Quote:
Originally Posted by AutoAnything
Brake-pad bedding is an important process that removes impurities from the surface of the brake pad and lays down a thin layer of pad residue on the rotor surface. This is accomplished through repeated heated and cooling during braking. These cycles are like Goldilocks and the three bears: temperatures need to be just right to prevent scarring of the brake pad and rotor surfaces, or uneven pad transfer. Follow these easy guidelines and enjoy quiet, smooth and long-lasting braking. While every manufacturer has a different method for bedding in their brake pads, the basics remain the same—regardless of brand.

After installing your new set of brake pads, follow these simple steps:

Find an open stretch of road that will allow you to safely stop your vehicle multiple times;

Accelerate to 35 mph and apply moderate brake pressure to reduce your speed to 5-10 MPH;

Repeat this process 3-4 times, the goal is to warm up your brake pads;

Now turn up the heat even more by increasing your speed to 45 mph and braking down to 10 mph;
Repeat this process 3-4 times.

Pro Tip: It’s important to avoid coming to a complete stop during this stage as it’s possible to melt brake pads against hot rotors. Of course, should a deer, pedestrian or Sasquatch run onto the road, feel free to mash the brake pedal. Safety first!

Your stop-and-go session is now complete. Park the car and allow the brakes to fully cool for an hour. For best results, avoid pressing down on the brake pedal when parked.

While bedding in your brakes can sound like a sensitive procedure, one funky stop isn’t going to ruin your efforts. There’s no need to stress out, just drive safely and avoid emergency stops if at all possible.

How to Bed-in Brake Pads - The Best Technique for Bedding in Brake Pads

Jan. 25th ordered Mazda 3 GT hatch; Feb. 3rd allocation awarded; Feb. 8th official options/color confirmed; Feb. 27th assembly completed; April 1st scheduled for boarding onto transporter Ro-Ro; April 15th ETA at Port of Tacoma; 1st week of May ETA for dealership arrival.

Below picture thanks and credit to Skagerstrom, for that is his beauty below, the inspiration for what our car will look like.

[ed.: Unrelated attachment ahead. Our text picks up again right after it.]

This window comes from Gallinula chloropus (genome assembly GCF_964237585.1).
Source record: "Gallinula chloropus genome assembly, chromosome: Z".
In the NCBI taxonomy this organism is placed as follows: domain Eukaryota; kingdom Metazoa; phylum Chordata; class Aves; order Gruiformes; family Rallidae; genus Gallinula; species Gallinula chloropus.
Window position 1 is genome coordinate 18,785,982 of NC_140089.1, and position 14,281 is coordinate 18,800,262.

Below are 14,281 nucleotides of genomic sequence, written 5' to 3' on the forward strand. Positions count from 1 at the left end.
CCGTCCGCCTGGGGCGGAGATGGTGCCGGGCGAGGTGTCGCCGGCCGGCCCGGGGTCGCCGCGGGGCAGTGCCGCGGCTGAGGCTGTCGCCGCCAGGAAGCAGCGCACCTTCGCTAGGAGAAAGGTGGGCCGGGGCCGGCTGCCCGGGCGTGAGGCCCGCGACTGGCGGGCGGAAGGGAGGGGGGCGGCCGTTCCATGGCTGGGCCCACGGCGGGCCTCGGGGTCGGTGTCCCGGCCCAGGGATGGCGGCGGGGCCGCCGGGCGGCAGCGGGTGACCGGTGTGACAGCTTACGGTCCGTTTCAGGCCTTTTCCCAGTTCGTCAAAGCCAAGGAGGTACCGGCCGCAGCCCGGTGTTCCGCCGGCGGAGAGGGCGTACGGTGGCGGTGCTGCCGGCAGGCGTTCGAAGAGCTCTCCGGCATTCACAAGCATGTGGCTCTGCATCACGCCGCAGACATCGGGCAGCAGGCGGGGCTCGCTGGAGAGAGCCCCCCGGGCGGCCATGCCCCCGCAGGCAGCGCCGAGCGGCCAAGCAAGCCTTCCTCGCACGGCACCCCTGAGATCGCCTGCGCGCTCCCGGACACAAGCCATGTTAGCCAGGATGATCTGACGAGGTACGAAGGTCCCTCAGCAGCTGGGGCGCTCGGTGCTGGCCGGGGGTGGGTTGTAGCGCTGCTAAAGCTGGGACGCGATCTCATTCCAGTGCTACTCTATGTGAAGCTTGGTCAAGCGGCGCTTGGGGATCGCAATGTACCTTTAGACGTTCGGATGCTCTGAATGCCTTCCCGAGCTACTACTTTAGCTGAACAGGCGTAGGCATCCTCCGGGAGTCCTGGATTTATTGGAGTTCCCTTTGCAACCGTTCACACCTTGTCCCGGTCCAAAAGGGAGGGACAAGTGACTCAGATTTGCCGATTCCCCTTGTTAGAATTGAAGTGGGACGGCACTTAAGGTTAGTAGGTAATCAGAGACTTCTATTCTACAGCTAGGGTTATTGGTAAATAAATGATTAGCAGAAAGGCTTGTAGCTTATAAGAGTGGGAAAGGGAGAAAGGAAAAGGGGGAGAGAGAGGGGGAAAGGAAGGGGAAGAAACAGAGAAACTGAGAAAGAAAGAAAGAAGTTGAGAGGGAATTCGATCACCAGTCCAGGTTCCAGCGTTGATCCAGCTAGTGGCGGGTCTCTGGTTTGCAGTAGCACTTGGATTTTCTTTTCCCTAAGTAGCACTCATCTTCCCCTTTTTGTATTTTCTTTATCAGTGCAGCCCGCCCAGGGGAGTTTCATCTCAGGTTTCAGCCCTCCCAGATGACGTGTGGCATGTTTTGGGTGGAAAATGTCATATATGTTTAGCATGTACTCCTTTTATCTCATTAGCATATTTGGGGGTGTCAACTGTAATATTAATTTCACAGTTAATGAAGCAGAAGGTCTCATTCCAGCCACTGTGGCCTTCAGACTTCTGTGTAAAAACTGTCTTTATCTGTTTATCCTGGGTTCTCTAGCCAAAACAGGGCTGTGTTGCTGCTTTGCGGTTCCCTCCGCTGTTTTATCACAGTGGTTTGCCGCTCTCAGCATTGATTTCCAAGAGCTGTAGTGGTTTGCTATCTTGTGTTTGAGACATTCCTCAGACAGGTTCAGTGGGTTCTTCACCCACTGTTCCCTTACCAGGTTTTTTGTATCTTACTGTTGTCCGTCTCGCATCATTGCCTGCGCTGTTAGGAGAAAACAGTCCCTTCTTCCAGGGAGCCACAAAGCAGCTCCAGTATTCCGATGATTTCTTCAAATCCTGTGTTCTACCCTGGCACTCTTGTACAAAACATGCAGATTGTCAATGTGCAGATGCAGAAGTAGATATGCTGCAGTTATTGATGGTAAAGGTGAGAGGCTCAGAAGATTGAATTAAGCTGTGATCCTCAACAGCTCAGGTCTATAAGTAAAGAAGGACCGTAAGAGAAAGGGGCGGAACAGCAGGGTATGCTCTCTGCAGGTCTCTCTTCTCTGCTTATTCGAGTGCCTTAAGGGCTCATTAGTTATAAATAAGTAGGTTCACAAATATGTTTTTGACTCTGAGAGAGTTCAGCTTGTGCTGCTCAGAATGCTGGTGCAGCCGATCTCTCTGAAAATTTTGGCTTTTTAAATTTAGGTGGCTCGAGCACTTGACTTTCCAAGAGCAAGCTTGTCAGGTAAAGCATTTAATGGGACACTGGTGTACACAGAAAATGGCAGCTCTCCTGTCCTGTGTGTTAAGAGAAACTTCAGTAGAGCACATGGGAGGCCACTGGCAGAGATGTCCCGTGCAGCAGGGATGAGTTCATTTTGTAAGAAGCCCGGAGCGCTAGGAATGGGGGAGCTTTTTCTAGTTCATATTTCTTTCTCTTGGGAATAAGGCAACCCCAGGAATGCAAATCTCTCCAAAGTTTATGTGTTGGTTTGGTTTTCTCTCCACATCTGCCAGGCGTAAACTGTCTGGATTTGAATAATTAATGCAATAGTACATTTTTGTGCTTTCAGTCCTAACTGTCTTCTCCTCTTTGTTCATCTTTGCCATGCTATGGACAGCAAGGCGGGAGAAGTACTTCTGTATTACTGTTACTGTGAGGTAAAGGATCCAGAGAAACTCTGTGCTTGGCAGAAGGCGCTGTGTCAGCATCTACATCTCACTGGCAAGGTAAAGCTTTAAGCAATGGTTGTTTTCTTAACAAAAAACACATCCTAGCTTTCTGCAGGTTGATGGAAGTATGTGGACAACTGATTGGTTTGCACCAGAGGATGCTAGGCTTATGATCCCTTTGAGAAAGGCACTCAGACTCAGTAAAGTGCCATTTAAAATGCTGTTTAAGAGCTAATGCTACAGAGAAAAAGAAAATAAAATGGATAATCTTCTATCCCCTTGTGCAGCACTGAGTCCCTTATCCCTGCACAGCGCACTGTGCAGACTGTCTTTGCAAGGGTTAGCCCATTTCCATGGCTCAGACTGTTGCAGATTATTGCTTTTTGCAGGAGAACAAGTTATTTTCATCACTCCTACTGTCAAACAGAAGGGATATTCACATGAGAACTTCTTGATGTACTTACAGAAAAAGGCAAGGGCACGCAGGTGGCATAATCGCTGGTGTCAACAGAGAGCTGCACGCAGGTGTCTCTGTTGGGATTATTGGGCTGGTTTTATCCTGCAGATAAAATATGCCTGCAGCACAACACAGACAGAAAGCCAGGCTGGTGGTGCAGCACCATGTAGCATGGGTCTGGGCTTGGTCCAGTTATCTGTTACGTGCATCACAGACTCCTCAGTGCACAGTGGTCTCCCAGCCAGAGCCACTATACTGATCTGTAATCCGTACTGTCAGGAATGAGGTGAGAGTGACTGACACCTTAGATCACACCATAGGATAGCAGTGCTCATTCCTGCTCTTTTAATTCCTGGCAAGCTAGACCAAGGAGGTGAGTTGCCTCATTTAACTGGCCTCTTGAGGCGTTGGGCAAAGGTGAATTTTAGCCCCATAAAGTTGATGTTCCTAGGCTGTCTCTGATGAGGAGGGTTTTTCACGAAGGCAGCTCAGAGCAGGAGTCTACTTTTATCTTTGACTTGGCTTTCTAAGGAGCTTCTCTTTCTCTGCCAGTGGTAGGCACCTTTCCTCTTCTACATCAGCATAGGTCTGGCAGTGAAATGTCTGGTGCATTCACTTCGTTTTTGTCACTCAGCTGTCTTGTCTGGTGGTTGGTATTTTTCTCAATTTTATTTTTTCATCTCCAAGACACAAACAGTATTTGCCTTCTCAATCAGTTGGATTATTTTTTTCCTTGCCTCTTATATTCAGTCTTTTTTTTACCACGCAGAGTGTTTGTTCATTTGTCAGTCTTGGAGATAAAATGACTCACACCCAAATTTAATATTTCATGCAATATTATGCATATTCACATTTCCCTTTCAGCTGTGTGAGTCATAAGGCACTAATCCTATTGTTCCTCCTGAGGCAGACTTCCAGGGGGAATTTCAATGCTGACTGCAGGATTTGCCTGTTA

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post #9 of 10 (permalink) Old 03-23-2017, 02:37 AM Thread Starter
Manual
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Thanks for the advice, I drove the red Mazda 3 quite a bit today as I had to make numerous trips to the store while working on my own car. The brakes aren't dangerously bad, they still stop the car confidently, just not that over confidence that I'm used to when driving other, older examples of the same car. My room mates Mazda 3 even has the 2.0(or whichever the smaller motor was in 2014) motor, so if anything it should theoretically have smaller brakes to match.

I will relay to her to ask that that be checked out, she has had quite a few other minor electrical glitches and thinks the car is perhaps a lemon and will ask that all that be checked out. The first gray car she had was built in Japan, this newer red one is from Mexico. Is the build quality on the Mexican made cars generally better or worse than Japanese ones?

I also noticed today, while the car was idling before I drove it, that it misfired a little. Just one cylinder, then perhaps 10-45 seconds later another, a couple of times. Every car I've ever had has had 100K+/10+ years old and it's misfired or had slightly uneven idle. I always figured that was inevitable on an older car. Should a Mazda 3 with under 200 miles be doing this as well?
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post #10 of 10 (permalink) Old 03-23-2017, 06:45 AM
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Get it back to the dealer.